Last week, she and J went to Common Ground, with uncertain results.
J rang my buzzer one day with an application for food stamps. On the application, he pointed out, was a place for a representative to sign. In light of our challenges getting the letter J wrote to establish me as his representative in his search for housing notarized, J decided to establish precedent by having me as his representative in acquiring food stamps. This seemed a sensible strategic move, and so I agreed. Looking back, I also think that he needed some help in apply for his food stamps. Not from a lack of understanding — he is the one teaching me about these systems — but because after years of interacting with the beauracratic process his tolerance for is almost non-existent.
We arranged to meet on a Thursday morning to go to the food stamp office on West 14th Street. It was a rainy cold morning when J rang my buzzer. I tried to make an argument for the bus, but J wanted to walk across town. He's a dedicated walker, and will often glide ahead of me, disappear into a crowd, then reappear before me, waiting with his hands in his pockets, smiling broadly at my confusion.
The food stamp office is in a large building with a flat and featureless gray front.
When you enter through the double glass doors and small vestibule, you find yourself in a wide hallway with cinderblock walls and linoleum floors, a bank of elevators to the left and glass doors leading to an office to the right, with a guard posted on either side.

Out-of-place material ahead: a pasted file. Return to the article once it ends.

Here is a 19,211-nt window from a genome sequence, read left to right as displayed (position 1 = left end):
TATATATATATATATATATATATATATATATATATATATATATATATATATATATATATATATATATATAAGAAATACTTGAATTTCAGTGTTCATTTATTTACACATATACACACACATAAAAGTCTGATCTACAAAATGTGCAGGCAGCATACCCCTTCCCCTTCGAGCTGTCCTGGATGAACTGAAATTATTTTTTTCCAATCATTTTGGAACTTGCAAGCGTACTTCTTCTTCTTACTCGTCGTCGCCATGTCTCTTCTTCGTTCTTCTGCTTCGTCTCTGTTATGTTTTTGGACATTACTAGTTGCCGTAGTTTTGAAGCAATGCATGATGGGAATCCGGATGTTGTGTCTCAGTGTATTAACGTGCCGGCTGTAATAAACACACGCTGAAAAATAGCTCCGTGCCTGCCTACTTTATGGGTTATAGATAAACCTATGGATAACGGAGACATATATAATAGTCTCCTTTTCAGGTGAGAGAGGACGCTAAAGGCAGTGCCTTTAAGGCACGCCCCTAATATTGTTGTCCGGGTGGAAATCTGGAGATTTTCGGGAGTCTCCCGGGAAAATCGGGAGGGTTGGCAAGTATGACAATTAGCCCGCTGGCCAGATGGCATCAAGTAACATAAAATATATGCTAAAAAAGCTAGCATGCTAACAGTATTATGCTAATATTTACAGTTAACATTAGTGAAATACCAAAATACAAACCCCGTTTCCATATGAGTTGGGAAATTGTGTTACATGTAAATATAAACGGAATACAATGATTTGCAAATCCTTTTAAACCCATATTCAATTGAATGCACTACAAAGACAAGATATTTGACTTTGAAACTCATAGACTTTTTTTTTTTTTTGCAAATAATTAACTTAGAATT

We passed through the guards and into the large room, which was barren with the exception of a labyrinth of the kind of barricades that keep people in line at banks and such. There was no seating in this windowless room, and along the sides were plexiglass partitions. As there was no one else in the room, we approached one of the windows. An woman scowled at us and pointed to a sign at the end of the non-existent line that read, âPlease wait here until you are called'. J and I looked at each other, shrugged, and went over and stood next to the sign. "Next," said the woman. We approached the window again. "We're here to apply for food stamps," I explained. She handed us a green sheet of paper with a number on it in large black print, F 1079 and directed us to take the elevator to the 4th floor.